Wednesday, 13 February 2008

Mustard & Gravy

I am beginning to think that I need to be treated, or counselled, over my O.B.E. Not the gong in its velvet box that Her Majesty is doubtless buffing-up as I write, but Old Brand Excess. This morning the post lady knocked on the door and handed me my latest e-bay purchase. Although wrapped in an old bin bag held together with parcel tape, it was unmistakably jug shaped. 'Guess what this is then?' I said, holding it up. 'Looks like a jug to me' she replied, 'But then I don't suppose it's that simple'. How right she was. I had bid for, and obviously won because who else would want it, a big green metal oil pourer with 'Agricastrol Tractor Oil' on it. It's rusty, and the logo's virtually worn off on one side. I think it's beautiful, but as I'm too embarrassed to show it here I demonstrate the point I'm struggling to make by showing you my Sunday lunch table. There's the Hook Norton jug, full of gravy, and my Colman's Mustard jar with the lid broken when I sent it flying across the kitchen when I burnt my hand on the Le Creuset griddle. There I go again. Couldn't just say 'frying pan'. Anyway, there we are. Tomorrow I'm going to buy a big bunch of yellow flowers to stick in the Castrol jug, so that to the casual observer there appears to be at least some vestige of reason to it all.

6 comments:

Justin Savage said...

Peter, don't be shy. I'm sure I speak for many, if not all, of your readers when I say publish and be damned. Let's see the jug. After all, we're now intimate with your broken Colman's lid and perspex salt and pepper pots. And a large glass of red getting into shot too. Was it a side of beef, with all the trimmings? I do hope so.

I'll bet the Agricastrol jug spent its life in a hard-working barn, nestling in a little oily corner on some straw, with big, tractor sized spanners leaning up against the wall and hens pecking around in the shafts of late afternoon sunlight that shot through the gaps in the wall. The doors open, the farmer backs his tractor into the barn and pulls the 'STOP' knob under the steering wheel. The Fergie shakes itself to sleep, our man steps down, pulls out the dipstick and; bugger, another quart! He reaches for the jug. If only, he thinks, I lived in an age when you could sell a jug like this on some sort of global auction site that worked like the telegraph system. I might raise enough money to buy a tractor that doesn't drink quite so much sodding oil.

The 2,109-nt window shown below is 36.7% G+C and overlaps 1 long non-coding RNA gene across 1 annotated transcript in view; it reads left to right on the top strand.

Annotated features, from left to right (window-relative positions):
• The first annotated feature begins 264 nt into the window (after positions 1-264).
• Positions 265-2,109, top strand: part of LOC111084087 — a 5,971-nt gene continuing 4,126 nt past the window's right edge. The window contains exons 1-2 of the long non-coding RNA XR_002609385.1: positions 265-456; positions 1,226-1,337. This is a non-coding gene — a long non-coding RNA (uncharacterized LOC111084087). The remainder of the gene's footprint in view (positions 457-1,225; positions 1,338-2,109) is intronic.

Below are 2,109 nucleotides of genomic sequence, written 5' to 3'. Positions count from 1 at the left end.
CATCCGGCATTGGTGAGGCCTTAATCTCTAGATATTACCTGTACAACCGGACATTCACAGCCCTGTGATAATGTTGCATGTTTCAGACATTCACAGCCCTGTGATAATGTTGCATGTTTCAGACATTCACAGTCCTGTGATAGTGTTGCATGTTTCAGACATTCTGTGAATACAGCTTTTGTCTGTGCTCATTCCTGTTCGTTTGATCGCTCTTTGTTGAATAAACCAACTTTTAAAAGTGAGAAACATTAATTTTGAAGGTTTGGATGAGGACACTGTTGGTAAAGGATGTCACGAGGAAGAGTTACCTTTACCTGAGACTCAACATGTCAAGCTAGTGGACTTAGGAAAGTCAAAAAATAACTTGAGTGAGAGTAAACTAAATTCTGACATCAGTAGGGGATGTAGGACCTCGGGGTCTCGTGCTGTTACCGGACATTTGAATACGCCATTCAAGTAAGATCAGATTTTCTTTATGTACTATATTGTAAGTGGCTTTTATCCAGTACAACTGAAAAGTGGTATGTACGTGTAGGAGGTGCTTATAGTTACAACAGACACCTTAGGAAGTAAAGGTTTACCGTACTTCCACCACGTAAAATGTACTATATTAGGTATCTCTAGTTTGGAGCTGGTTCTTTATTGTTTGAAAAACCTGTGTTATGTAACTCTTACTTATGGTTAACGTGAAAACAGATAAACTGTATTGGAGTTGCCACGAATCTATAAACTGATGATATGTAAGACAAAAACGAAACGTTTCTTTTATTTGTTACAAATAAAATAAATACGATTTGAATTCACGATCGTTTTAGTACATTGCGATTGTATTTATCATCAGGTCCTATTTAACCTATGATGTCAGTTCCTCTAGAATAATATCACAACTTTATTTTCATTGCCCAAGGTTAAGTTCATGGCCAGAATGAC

Peter Ashley said...

Perhaps it's not just me after all. Another comment like that and I'll be forced to get my jugs out.

fengirl said...

I was so keen to see it, I went to completed items on ebay, and found it. Sorry. Hope I haven't spoiled your fun. Yes..I can just see a bunch of flowers in it. Please publish it here Peter.

Peter Ashley said...

Hmm, Fengirl eh? Perhaps we'd better modify our comments in case she's a novice shivering in a reed-bound priory. By the look of her portrait this could well be the case.

Philip Wilkinson said...

Come on, Peter, let's have a dose of Castrol oil. Just what the doctor ordered.

Peter Ashley said...

Sorry Justin, I didn't give you 'that lunch in full'. It was a very nice bit of pig from Nelsons in Uppingham, with 'Charlotte' potatoes from Cornwall and Savoy cabbage. Lots of Ashby-de-la-Zouch gravy (don't ask because it makes me break out in song). The wine was a scrummy claret some kind soul left at a recent birthday party. Does anyone have a really good, easy way of making Yorkshire Puddings that doesn't entail me hurling them out into the garden?